Fall Foods

November 11, 2015


Middle Eastern dessert, Khunafa


When thinking of fall, most people think of the bold colors and comfiness the season brings. As the leaves continue to fall and the autumn holidays are upon us, students and faculty members took the time to reflect on their favorite fall dishes.

“My favorite fall foods are usually ‘grab a tea’ or revolve around comfort foods,” English teacher Nikki Lehman said. “The first thing that comes to my mind is something warm.”

According to the lifestyle website Taste of Home, some of the most popular fall ingredients are pumpkin, apples and squash. However, there are different ways to spice up your meals.

“Apparently from every grocery store you go into now, [the most popular thing] is pumpkin,” Culinary Arts Director Chef Clay Doubleday said. “What I would do to spice [your food] up is to steer completely away from pumpkin.”

Doubleday also added how during the holidays he likes to take an untraditional route.

“I  like to make a shrimp and andouille stuffing for the Turkey; sometimes put oysters in it but I like to eat oysters separately,” Doubleday said. “I think of them as a fall food.”

This fall season, try something new by making one of these comforting recipes for your loved ones.


Sophomore Ashley Sharabi makes a Middle Eastern dessert called Khunafa with her dad and her sisters every fall.

-Ricotta cheese or sweet cheese
-Phila dough

-Granulated sugar

-Vanilla extract

-Lemon juice
1. Preheat oven to 350 degrees; butter a 12-inch round, 2-inch high cake pan.
2. In a large bowl, gently mix ricotta cheese with the 1/2 pound of melted butter.
3. Cover half the pan with the phila dough.
4. If using the ricotta cheese, spread in an even layer over phila dough, then cover with the remaining half of the phila dough. Press down gently.
5. Place in the oven for 35-45 minutes.

  1. For a sweeter treat, mix together ½ cup of water, ¾ cup granulated sugar and 2 teaspoons of lemon juice. Mix until it boils and then let it simmer until it gets a syrupy texture and add 1/4 teaspoon of vanilla extract. Once it gets syrupy and you’ve mixed in the vanilla, let it cool. Once cooled, pour it over the khunafa. Enjoy!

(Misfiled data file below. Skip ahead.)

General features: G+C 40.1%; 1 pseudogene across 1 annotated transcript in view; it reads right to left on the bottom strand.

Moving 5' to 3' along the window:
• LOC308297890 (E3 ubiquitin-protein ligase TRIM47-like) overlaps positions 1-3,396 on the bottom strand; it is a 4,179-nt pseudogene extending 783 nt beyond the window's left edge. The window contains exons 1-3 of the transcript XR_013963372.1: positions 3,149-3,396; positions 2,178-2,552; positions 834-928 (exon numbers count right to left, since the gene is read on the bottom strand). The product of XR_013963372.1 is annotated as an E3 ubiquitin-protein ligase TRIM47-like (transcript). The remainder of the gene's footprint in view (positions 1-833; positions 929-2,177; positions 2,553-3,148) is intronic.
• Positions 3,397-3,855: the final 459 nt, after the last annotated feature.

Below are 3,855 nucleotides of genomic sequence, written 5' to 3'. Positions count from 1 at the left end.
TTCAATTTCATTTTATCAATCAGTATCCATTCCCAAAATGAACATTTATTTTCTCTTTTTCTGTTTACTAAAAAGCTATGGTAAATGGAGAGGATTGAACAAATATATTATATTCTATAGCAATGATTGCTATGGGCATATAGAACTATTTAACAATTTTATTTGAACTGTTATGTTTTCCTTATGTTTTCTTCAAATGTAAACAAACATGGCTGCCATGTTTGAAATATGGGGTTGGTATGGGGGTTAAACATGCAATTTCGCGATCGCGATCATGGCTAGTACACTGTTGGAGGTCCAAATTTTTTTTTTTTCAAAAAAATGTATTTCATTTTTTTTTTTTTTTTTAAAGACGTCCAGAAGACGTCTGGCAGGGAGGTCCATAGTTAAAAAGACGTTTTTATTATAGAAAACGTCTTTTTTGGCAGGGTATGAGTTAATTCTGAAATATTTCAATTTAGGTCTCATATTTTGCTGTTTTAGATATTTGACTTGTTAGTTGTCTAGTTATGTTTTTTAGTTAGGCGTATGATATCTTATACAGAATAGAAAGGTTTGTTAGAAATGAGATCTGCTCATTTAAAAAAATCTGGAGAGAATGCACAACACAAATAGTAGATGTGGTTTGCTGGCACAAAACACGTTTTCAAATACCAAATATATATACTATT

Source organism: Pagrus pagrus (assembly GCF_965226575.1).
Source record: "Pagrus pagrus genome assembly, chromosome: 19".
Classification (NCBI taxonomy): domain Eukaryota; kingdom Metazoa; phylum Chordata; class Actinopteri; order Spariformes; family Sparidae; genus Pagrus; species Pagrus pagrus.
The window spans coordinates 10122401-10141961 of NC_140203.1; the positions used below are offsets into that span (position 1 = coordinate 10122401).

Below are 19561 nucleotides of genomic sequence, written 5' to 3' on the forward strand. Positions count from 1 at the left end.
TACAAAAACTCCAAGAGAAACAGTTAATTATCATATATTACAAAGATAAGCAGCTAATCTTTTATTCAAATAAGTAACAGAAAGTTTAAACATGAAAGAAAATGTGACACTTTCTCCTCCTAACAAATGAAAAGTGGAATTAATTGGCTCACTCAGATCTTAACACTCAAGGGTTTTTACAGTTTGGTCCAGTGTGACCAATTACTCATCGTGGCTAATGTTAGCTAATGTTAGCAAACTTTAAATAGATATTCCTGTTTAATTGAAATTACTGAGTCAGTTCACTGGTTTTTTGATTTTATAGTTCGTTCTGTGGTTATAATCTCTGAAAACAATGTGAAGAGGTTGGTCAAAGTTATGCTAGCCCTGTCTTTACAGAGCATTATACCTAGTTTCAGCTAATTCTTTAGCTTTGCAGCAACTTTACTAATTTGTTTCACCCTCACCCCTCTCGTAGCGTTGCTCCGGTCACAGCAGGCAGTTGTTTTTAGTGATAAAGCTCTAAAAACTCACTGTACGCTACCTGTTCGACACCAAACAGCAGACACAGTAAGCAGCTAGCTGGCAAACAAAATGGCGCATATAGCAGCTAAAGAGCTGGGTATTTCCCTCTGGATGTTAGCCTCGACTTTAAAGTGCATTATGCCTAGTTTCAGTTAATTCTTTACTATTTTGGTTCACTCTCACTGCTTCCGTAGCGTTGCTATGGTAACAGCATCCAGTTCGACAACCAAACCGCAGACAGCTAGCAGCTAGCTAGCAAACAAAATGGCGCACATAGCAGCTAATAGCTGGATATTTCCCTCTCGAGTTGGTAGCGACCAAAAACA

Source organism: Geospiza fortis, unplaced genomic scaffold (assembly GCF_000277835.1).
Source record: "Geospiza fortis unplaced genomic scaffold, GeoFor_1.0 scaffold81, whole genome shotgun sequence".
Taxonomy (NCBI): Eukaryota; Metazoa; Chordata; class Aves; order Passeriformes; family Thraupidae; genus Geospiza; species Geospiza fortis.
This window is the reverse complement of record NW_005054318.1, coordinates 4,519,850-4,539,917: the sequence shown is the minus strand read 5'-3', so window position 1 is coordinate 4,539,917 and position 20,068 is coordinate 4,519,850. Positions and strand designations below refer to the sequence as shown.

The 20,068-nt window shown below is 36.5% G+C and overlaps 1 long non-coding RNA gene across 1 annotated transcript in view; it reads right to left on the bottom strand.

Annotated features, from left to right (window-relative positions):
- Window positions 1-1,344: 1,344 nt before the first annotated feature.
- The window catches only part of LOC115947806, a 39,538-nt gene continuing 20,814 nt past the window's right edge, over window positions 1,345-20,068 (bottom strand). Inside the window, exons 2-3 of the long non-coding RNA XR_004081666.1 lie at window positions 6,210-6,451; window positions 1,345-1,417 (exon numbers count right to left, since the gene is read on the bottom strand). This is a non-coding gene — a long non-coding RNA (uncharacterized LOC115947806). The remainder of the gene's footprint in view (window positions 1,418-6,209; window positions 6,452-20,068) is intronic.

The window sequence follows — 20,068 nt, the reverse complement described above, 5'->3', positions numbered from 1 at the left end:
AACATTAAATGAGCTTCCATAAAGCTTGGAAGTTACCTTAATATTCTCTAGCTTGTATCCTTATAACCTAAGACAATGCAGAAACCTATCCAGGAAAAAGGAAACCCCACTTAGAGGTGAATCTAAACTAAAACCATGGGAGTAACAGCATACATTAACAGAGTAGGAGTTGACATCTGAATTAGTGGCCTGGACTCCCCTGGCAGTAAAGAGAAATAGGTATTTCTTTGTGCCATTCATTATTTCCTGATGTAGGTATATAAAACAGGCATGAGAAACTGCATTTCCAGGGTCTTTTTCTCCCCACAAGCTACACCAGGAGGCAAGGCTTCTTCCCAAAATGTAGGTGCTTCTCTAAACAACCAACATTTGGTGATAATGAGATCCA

English teacher Nikki Lehman makes her mother’s recipe for baked apple crisp for a sweet treat during the fall months.

3/4 cup of sugar

1 cup of flour

3/4 cup of brown sugar

1/4 cup of butter, softened

1/4. cup of water

6-8 apples

1 tsp. of cinnamon

Work sugars, flour and butter together with fingers until crumbly. Peel and slice apples and place in a greased, shallow baking dish. Pour water over apples, and then sprinkle apples with cinnamon followed by the crumb mixture. Bake uncovered at 350 degrees for 50 minutes. Serve with vanilla ice cream or whipped cream.


Every fall, Chef Clay and the school’s social club gather the faculty together for a Halloween luncheon, made by the culinary arts students under Clay’s leadership. Yesterday, the staff enjoyed this chicken and white bean chili.

Serves: 6-8 people                   
3 tablespoons of olive oil
1 pound of chicken diced; dust flour over it

2 teaspoons of garlic, diced
1 large onion

1 bunch of green onion, diced

1 red pepper, diced

1 yellow pepper, diced

1 tablespoon of chili powder
1 teaspoon of cumin

2 cans of navy beans, soaked and boiled                                                                                                                 Separately:
Heat oil, season and dust chicken with flour. Sear chicken. Add vegetables and sauté six minutes. Add stock (3 cups of chicken broth) and seasonings; simmer for 2 hours. Add cooked beans, season. Add cilantro and serve.

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